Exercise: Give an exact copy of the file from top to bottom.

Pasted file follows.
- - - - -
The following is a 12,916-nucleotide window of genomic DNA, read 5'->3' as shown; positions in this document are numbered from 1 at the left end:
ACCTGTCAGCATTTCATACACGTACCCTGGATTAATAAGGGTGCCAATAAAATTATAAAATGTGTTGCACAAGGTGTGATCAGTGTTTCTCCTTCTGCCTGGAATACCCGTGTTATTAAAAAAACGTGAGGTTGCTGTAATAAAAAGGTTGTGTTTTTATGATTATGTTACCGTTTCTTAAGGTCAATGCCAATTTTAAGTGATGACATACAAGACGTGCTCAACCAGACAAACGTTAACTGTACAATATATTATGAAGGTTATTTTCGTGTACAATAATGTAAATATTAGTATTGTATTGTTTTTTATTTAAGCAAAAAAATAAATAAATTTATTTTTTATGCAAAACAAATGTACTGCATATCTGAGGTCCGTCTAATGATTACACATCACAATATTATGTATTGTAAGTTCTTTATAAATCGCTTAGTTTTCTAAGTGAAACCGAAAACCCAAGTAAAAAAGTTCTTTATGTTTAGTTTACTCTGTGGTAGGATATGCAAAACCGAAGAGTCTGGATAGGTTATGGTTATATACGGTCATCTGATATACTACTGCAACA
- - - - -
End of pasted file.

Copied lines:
The following is a 12,916-nucleotide window of genomic DNA, read 5'->3' as shown; positions in this document are numbered from 1 at the left end:
ACCTGTCAGCATTTCATACACGTACCCTGGATTAATAAGGGTGCCAATAAAATTATAAAATGTGTTGCACAAGGTGTGATCAGTGTTTCTCCTTCTGCCTGGAATACCCGTGTTATTAAAAAAACGTGAGGTTGCTGTAATAAAAAGGTTGTGTTTTTATGATTATGTTACCGTTTCTTAAGGTCAATGCCAATTTTAAGTGATGACATACAAGACGTGCTCAACCAGACAAACGTTAACTGTACAATATATTATGAAGGTTATTTTCGTGTACAATAATGTAAATATTAGTATTGTATTGTTTTTTATTTAAGCAAAAAAATAAATAAATTTATTTTTTATGCAAAACAAATGTACTGCATATCTGAGGTCCGTCTAATGATTACACATCACAATATTATGTATTGTAAGTTCTTTATAAATCGCTTAGTTTTCTAAGTGAAACCGAAAACCCAAGTAAAAAAGTTCTTTATGTTTAGTTTACTCTGTGGTAGGATATGCAAAACCGAAGAGTCTGGATAGGTTATGGTTATATACGGTCATCTGATATACTACTGCAACA